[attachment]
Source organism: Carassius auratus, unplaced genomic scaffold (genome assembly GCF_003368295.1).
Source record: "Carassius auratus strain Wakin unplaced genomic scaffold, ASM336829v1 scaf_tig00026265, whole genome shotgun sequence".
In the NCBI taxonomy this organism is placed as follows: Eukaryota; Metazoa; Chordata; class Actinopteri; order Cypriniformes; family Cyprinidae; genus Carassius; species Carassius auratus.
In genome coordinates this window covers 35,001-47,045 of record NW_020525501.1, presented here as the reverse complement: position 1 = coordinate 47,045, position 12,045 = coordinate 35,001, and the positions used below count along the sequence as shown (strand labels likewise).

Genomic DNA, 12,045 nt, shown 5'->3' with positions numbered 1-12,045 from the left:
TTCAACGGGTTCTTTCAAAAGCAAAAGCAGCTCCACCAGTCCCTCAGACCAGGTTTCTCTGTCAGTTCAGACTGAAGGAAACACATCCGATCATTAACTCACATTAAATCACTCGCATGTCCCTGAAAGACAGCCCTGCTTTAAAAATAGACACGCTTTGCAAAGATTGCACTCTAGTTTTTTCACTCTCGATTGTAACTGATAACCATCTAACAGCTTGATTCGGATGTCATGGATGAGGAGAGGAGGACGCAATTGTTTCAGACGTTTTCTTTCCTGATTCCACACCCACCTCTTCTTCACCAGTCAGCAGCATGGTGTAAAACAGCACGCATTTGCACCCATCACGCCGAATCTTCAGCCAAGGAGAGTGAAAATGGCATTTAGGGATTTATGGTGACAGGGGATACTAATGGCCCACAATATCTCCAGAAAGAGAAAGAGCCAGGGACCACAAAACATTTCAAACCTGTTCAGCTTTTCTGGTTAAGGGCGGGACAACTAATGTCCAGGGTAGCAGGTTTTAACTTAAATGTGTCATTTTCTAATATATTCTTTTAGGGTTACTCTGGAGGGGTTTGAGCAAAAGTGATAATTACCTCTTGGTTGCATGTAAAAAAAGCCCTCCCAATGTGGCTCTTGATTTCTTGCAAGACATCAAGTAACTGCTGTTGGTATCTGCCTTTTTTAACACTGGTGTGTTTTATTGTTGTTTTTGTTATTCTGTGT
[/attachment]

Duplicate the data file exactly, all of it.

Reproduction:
Source organism: Carassius auratus, unplaced genomic scaffold (genome assembly GCF_003368295.1).
Source record: "Carassius auratus strain Wakin unplaced genomic scaffold, ASM336829v1 scaf_tig00026265, whole genome shotgun sequence".
In the NCBI taxonomy this organism is placed as follows: Eukaryota; Metazoa; Chordata; class Actinopteri; order Cypriniformes; family Cyprinidae; genus Carassius; species Carassius auratus.
In genome coordinates this window covers 35,001-47,045 of record NW_020525501.1, presented here as the reverse complement: position 1 = coordinate 47,045, position 12,045 = coordinate 35,001, and the positions used below count along the sequence as shown (strand labels likewise).

Genomic DNA, 12,045 nt, shown 5'->3' with positions numbered 1-12,045 from the left:
TTCAACGGGTTCTTTCAAAAGCAAAAGCAGCTCCACCAGTCCCTCAGACCAGGTTTCTCTGTCAGTTCAGACTGAAGGAAACACATCCGATCATTAACTCACATTAAATCACTCGCATGTCCCTGAAAGACAGCCCTGCTTTAAAAATAGACACGCTTTGCAAAGATTGCACTCTAGTTTTTTCACTCTCGATTGTAACTGATAACCATCTAACAGCTTGATTCGGATGTCATGGATGAGGAGAGGAGGACGCAATTGTTTCAGACGTTTTCTTTCCTGATTCCACACCCACCTCTTCTTCACCAGTCAGCAGCATGGTGTAAAACAGCACGCATTTGCACCCATCACGCCGAATCTTCAGCCAAGGAGAGTGAAAATGGCATTTAGGGATTTATGGTGACAGGGGATACTAATGGCCCACAATATCTCCAGAAAGAGAAAGAGCCAGGGACCACAAAACATTTCAAACCTGTTCAGCTTTTCTGGTTAAGGGCGGGACAACTAATGTCCAGGGTAGCAGGTTTTAACTTAAATGTGTCATTTTCTAATATATTCTTTTAGGGTTACTCTGGAGGGGTTTGAGCAAAAGTGATAATTACCTCTTGGTTGCATGTAAAAAAAGCCCTCCCAATGTGGCTCTTGATTTCTTGCAAGACATCAAGTAACTGCTGTTGGTATCTGCCTTTTTTAACACTGGTGTGTTTTATTGTTGTTTTTGTTATTCTGTGT